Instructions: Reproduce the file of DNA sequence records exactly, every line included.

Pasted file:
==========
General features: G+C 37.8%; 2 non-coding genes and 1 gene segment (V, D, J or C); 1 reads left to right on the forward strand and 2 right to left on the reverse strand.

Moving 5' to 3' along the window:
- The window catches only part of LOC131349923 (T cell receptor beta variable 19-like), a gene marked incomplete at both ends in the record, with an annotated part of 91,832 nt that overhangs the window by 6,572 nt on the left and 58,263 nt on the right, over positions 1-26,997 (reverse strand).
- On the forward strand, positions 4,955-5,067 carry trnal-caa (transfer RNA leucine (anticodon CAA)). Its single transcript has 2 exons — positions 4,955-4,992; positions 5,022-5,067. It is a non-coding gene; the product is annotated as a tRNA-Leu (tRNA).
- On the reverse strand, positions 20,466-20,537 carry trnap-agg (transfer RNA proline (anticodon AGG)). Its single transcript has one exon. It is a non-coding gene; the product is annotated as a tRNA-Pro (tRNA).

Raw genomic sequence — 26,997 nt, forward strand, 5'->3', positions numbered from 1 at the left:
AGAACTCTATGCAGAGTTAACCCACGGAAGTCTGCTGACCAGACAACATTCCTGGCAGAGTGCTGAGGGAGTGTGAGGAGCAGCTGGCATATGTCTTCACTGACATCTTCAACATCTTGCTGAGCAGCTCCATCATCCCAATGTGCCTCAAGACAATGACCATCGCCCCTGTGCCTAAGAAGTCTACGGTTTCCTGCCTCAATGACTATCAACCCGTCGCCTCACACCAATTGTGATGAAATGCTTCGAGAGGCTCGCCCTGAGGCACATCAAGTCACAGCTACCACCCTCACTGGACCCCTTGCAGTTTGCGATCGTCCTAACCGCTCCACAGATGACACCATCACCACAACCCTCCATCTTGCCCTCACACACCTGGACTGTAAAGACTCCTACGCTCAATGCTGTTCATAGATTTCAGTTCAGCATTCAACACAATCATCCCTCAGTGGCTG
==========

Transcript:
General features: G+C 37.8%; 2 non-coding genes and 1 gene segment (V, D, J or C); 1 reads left to right on the forward strand and 2 right to left on the reverse strand.

Moving 5' to 3' along the window:
- The window catches only part of LOC131349923 (T cell receptor beta variable 19-like), a gene marked incomplete at both ends in the record, with an annotated part of 91,832 nt that overhangs the window by 6,572 nt on the left and 58,263 nt on the right, over positions 1-26,997 (reverse strand).
- On the forward strand, positions 4,955-5,067 carry trnal-caa (transfer RNA leucine (anticodon CAA)). Its single transcript has 2 exons — positions 4,955-4,992; positions 5,022-5,067. It is a non-coding gene; the product is annotated as a tRNA-Leu (tRNA).
- On the reverse strand, positions 20,466-20,537 carry trnap-agg (transfer RNA proline (anticodon AGG)). Its single transcript has one exon. It is a non-coding gene; the product is annotated as a tRNA-Pro (tRNA).

Raw genomic sequence — 26,997 nt, forward strand, 5'->3', positions numbered from 1 at the left:
AGAACTCTATGCAGAGTTAACCCACGGAAGTCTGCTGACCAGACAACATTCCTGGCAGAGTGCTGAGGGAGTGTGAGGAGCAGCTGGCATATGTCTTCACTGACATCTTCAACATCTTGCTGAGCAGCTCCATCATCCCAATGTGCCTCAAGACAATGACCATCGCCCCTGTGCCTAAGAAGTCTACGGTTTCCTGCCTCAATGACTATCAACCCGTCGCCTCACACCAATTGTGATGAAATGCTTCGAGAGGCTCGCCCTGAGGCACATCAAGTCACAGCTACCACCCTCACTGGACCCCTTGCAGTTTGCGATCGTCCTAACCGCTCCACAGATGACACCATCACCACAACCCTCCATCTTGCCCTCACACACCTGGACTGTAAAGACTCCTACGCTCAATGCTGTTCATAGATTTCAGTTCAGCATTCAACACAATCATCCCTCAGTGGCTG